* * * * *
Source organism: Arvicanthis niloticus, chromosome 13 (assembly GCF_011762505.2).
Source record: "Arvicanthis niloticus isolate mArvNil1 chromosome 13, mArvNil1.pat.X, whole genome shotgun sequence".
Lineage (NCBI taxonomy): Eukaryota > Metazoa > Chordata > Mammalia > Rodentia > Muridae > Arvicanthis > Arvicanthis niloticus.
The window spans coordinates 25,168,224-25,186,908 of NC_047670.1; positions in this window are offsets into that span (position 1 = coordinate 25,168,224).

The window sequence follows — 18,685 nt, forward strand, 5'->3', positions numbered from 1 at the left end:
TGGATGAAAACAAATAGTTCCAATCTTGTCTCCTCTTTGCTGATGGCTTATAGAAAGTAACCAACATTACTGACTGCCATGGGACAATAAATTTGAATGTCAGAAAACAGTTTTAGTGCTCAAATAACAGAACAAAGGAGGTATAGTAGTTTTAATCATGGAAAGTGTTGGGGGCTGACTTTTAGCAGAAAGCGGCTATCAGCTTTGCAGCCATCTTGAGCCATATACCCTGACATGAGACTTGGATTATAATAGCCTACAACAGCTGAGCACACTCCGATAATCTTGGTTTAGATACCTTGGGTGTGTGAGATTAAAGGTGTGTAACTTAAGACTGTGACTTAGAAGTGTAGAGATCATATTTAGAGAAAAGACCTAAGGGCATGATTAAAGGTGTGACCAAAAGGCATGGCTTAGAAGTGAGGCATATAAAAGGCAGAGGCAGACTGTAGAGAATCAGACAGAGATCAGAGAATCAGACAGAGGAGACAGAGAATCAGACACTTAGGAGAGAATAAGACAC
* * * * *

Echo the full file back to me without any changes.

Source organism: Arvicanthis niloticus, chromosome 13 (assembly GCF_011762505.2).
Source record: "Arvicanthis niloticus isolate mArvNil1 chromosome 13, mArvNil1.pat.X, whole genome shotgun sequence".
Lineage (NCBI taxonomy): Eukaryota > Metazoa > Chordata > Mammalia > Rodentia > Muridae > Arvicanthis > Arvicanthis niloticus.
The window spans coordinates 25,168,224-25,186,908 of NC_047670.1; positions in this window are offsets into that span (position 1 = coordinate 25,168,224).

The window sequence follows — 18,685 nt, forward strand, 5'->3', positions numbered from 1 at the left end:
TGGATGAAAACAAATAGTTCCAATCTTGTCTCCTCTTTGCTGATGGCTTATAGAAAGTAACCAACATTACTGACTGCCATGGGACAATAAATTTGAATGTCAGAAAACAGTTTTAGTGCTCAAATAACAGAACAAAGGAGGTATAGTAGTTTTAATCATGGAAAGTGTTGGGGGCTGACTTTTAGCAGAAAGCGGCTATCAGCTTTGCAGCCATCTTGAGCCATATACCCTGACATGAGACTTGGATTATAATAGCCTACAACAGCTGAGCACACTCCGATAATCTTGGTTTAGATACCTTGGGTGTGTGAGATTAAAGGTGTGTAACTTAAGACTGTGACTTAGAAGTGTAGAGATCATATTTAGAGAAAAGACCTAAGGGCATGATTAAAGGTGTGACCAAAAGGCATGGCTTAGAAGTGAGGCATATAAAAGGCAGAGGCAGACTGTAGAGAATCAGACAGAGATCAGAGAATCAGACAGAGGAGACAGAGAATCAGACACTTAGGAGAGAATAAGACAC